Amy Harrison CMA live

Amy Harrison CMA live

Amy Harrison CMA live

Amy Harrison, @HarrisonAmy

Those are the reasons I’ve got to make sure we talk about in our marketing. What reasons might your prospects have for hesitating in working with you? What can you write or create that will help them to overcome that, in their own time?

5. People come for content & stay for community

This was one of my biggest “aha” moments from the entire conference. “People come for content, and stay for community,” Mike Morrison reminded us.

You can generate all the content you like, but it’s the community that causes people to stay.

In an accounting firm, this ‘community’ is often the feeling of understanding, of belonging that your clients have.

They know they can ring you up anytime. Text you late at night with a quick question. Stop by your offices for a coffee, or whatever. They feel that connection with you personally, and hopefully with your team.

This is one of the greatest things you can invest in. Generate all that great content, absolutely. But remember that content is only the starting point. Community is what makes that content stick.

Mike Morrison cma live

Mike Morrison, @MikeMIMO

“Community is the future of business,” Brian Fanzo said. “And collaboration is the magic.”

There is so much competition amongst accountants these days – but it’s really an illusion. When you build a community that your clients want to be part of (whether that’s through great events or an online group or offices that make them feel welcome), and you collaborate with the right people, who cares about competition? There’s enough business for everyone – and your clients are connecting with you via community.

6. Collaboration is the future of innovation

“Collaboration is the magic.”

Anything that is magic is a win in my book (obviously) – but Fanzo is right. Innovation comes from collaboration – and there are so many opportunities for you as accountants to do that.

Xero or Quickbooks and the associated apps are a perfect example. You as the accountant can build incredible relationships with these apps so you are recommending the right apps to the right clients – and the more you do in collaboration with the apps, the more powerful it is for your clients.

We’re seeing firms revive the “Xero Training Workshop” concept, or the ‘free drop in sessions’, or the ‘app stack’ concept.

You as the accountant are the hub. You’re who your client comes to first, and when you work together with these other companies to understand what is best for each client to use, the relationship is strengthened in a massive way.

It’s also why so many systems have open API’s (or, as I like to put it, “play nicely with other systems”). The more you can connect in a custom way, the better. The old way of a system that does everything doesn’t work anymore.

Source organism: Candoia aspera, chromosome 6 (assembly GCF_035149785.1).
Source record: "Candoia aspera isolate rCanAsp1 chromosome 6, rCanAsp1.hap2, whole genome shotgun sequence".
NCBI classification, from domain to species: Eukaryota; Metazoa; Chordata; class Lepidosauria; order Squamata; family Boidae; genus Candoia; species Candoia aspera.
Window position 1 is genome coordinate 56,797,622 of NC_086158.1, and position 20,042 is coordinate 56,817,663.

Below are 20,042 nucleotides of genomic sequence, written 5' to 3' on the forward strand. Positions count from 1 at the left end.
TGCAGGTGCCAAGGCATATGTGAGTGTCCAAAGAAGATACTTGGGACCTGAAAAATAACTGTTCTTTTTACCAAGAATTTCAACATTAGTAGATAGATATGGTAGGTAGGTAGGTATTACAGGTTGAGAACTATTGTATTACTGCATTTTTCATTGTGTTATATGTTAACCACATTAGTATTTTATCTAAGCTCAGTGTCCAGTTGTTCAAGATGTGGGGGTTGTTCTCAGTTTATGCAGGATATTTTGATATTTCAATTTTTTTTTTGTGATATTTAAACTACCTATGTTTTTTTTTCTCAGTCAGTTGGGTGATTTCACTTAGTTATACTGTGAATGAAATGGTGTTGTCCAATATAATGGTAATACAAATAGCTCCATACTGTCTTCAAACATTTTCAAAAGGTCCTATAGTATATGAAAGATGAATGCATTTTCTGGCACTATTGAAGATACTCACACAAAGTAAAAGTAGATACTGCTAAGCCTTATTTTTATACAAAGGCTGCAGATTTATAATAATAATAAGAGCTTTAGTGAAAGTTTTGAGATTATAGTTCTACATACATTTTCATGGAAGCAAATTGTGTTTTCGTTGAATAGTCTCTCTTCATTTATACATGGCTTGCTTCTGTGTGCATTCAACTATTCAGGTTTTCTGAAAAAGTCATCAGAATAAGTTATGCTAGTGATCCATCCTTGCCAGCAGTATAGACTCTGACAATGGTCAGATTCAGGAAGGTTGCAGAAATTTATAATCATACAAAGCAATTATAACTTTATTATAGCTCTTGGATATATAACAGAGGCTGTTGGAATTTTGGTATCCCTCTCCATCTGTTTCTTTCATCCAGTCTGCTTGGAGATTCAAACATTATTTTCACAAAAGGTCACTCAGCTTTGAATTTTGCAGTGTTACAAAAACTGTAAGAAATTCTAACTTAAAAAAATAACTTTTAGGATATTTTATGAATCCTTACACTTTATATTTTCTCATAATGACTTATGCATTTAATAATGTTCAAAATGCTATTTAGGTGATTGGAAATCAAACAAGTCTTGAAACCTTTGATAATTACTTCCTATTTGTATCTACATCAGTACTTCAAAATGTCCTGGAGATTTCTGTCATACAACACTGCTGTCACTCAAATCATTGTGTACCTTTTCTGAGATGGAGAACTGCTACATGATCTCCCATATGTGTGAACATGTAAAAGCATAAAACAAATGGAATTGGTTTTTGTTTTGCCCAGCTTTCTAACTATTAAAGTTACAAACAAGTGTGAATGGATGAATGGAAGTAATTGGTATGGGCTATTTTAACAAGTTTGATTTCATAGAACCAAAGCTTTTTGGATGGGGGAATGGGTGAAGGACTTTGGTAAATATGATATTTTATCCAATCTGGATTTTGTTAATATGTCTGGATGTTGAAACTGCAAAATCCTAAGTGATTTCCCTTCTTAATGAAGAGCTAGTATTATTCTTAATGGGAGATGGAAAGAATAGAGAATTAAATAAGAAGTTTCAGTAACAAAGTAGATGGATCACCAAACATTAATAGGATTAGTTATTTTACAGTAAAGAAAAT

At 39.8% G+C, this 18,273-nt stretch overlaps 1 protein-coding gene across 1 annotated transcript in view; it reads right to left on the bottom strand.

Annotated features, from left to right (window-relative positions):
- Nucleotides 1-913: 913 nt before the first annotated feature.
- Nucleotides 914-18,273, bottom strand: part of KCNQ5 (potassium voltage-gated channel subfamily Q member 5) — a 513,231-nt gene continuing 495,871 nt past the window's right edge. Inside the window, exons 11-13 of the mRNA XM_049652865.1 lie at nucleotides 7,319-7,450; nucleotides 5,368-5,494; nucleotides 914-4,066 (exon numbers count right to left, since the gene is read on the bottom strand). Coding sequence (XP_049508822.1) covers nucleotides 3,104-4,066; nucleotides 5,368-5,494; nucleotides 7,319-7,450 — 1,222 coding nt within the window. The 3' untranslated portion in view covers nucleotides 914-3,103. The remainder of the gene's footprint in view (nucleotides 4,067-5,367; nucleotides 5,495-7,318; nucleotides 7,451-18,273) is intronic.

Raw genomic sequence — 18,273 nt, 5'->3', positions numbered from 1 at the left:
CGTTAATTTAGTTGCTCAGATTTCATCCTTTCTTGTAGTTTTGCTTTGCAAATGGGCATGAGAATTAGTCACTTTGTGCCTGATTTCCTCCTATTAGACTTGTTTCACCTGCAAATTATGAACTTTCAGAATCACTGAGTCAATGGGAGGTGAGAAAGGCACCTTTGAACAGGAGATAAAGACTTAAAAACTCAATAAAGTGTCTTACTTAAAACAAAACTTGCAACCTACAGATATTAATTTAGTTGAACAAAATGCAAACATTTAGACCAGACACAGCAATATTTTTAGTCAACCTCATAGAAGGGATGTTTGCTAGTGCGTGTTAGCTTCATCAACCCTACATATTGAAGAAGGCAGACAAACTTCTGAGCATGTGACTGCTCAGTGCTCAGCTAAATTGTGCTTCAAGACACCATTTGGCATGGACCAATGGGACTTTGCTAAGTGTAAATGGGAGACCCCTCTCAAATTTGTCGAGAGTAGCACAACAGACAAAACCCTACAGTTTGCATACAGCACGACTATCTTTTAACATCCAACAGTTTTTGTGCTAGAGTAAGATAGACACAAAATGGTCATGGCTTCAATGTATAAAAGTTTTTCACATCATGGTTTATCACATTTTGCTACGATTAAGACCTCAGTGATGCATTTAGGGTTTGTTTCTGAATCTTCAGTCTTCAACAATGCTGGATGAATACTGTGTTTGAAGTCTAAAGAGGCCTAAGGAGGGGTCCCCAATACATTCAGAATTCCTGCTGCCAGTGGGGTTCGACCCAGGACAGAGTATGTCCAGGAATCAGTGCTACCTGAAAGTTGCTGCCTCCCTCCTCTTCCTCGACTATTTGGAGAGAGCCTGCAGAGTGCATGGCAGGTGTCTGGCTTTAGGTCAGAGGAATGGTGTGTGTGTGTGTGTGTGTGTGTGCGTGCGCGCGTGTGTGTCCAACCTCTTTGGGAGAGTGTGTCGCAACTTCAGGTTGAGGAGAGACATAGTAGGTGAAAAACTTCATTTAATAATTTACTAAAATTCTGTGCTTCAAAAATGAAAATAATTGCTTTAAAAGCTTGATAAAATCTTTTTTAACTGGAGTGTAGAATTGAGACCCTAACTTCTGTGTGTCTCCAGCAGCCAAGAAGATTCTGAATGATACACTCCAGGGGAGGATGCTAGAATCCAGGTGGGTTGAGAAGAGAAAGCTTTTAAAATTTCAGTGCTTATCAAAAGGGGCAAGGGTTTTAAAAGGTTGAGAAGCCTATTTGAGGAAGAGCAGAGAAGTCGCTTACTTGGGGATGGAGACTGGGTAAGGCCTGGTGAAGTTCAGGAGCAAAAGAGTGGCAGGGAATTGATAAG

Brian Fanzo cma live

Brian Fanzo, @iSocialFanz

7. Perfection is a fairy tale

“Perfection is a fairy tale,” says Brian Fanzo. “It’s the enemy of done.”

It’s my old standby, “Not perfect but done”, told in a different way. (See also point 8!)

We have to accept that not only do you not have to be perfect….but it will never be perfect.

Even looking at this sketchnote I can see all the awesome ways I could have sketched a fairy tale, princesses, dragons, castles…and I didn’t. There wasn’t enough time because I was taking notes like my life depended on it.

So you can give up the fairy tale of perfection, and get something done.

Brian and a few others talked about how “done” isn’t simply for the sake of being done. The correlation to my not-perfect-but-done phrase is “Not perfect, but good”.

It still has to be something good. Something relevant. Something your clients care about and want to read or watch or connect with.

Brian Fanzo cma live

Brian Fanzo, @iSocialFanz

“The world doesn’t need more professionals”, said Mark Asquith. “It needs YOU.

I loved his definition of ‘professional’:

  • Showing up
  • Doing the work
  • Having integrity
  • Being nice

That’s it. If you wear a baseball cap, or sunglasses on your head (don’t even get me started on the 60+ comments on a LinkedIn post about how that’s somehow “unprofessional”) – it doesn’t really matter. Show up, do the work with integrity, and be nice. Anything else is your choice. Anything else will help draw the line between people who like you and want to work with you, and those who don’t.

Mark Asquith CMA live

Mark Asquith, @MrAsquith

8. Embrace the messy

It may seem that this is the same as the previous point, but there’s a big difference.

Don’t merely accept that things aren’t going to be perfect: prepare yourself, win yourself over to the mess.